Sources close to Microsoft tell me that the important Beta 1 release of Whistler, the next version of Windows 2000, has slipped two weeks from October 11 to October 25. The Whistler release schedule--which was reported first in WinInfo Daily Update last month--was to culminate in a final release next April. But Microsoft has publicly stated that Whistler won't ship to the public until Q3 2001, giving the company some breathing room. And with a new policy of shipping products when they're ready rather than sticking to an arbitrary schedule, Microsoft may actually be doing the right thing by delaying the release. Though the reason for the delay is currently unknown, testers can expect to see the official Beta 1 release--and possibly another interim build--in October.
Whistler, which will likely be marketed as Windows.NET 1.0, will finally consolidate Microsoft's Windows 9x and NT/2000 products into a single architecture. As such, the 32-bit OS will ship in Personal, Professional, Server, and Advanced Server editions next fall, while 64-bit versions of Professional, Server, and Advanced Server will also be provided for the Intel Itanium processor. A minor upgrade to Windows 2000, Whistler will feature a "skinnable" user interface, simplification improvements, easier to use security, improved boot times, and a number of other user request features. One nice touch, and this was a topic of some debate during the Windows 2000 beta: An alternate connection setting for network interfaces, so that the same network card can easily be used at the office and home without reconfiguring it every time you move.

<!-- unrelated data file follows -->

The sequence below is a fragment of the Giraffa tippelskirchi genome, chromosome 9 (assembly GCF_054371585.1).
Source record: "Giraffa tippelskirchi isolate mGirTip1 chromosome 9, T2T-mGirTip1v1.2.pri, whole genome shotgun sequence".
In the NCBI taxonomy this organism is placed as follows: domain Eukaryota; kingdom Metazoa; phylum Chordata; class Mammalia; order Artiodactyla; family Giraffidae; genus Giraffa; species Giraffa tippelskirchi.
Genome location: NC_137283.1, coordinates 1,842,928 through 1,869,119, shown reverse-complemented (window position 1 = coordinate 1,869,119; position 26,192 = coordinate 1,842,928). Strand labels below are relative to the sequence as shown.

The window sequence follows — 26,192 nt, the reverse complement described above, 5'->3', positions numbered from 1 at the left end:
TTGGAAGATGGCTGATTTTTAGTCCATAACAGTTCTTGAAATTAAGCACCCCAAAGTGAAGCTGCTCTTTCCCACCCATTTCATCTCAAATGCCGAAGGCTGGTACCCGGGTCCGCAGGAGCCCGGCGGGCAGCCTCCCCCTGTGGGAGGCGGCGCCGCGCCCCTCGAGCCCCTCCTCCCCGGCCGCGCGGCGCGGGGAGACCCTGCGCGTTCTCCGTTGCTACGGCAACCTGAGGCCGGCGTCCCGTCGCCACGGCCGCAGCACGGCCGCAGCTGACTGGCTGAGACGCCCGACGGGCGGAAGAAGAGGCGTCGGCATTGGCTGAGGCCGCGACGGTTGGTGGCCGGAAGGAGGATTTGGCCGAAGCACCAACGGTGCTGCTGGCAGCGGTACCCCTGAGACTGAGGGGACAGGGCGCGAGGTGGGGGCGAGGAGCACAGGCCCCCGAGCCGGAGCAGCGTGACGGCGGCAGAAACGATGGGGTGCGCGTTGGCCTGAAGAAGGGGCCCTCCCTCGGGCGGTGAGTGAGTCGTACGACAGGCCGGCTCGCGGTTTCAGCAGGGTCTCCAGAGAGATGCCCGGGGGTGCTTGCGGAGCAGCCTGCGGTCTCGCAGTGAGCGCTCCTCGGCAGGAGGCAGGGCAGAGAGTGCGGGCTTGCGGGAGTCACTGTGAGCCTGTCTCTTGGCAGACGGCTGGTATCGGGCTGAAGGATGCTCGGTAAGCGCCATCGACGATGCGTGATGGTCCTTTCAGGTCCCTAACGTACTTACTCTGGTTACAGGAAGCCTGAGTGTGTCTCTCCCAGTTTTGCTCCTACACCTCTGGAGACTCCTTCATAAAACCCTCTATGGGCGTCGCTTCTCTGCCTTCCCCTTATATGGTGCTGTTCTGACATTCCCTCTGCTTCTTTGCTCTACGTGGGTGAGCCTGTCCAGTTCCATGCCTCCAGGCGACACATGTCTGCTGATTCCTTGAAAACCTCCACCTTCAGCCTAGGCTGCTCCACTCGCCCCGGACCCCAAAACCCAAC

Whistler will be succeeded by Blackcomb (Windows.NET 2.0), a major upgrade to Windows 2000 that will feature a new user interface and the full set of .NET technologies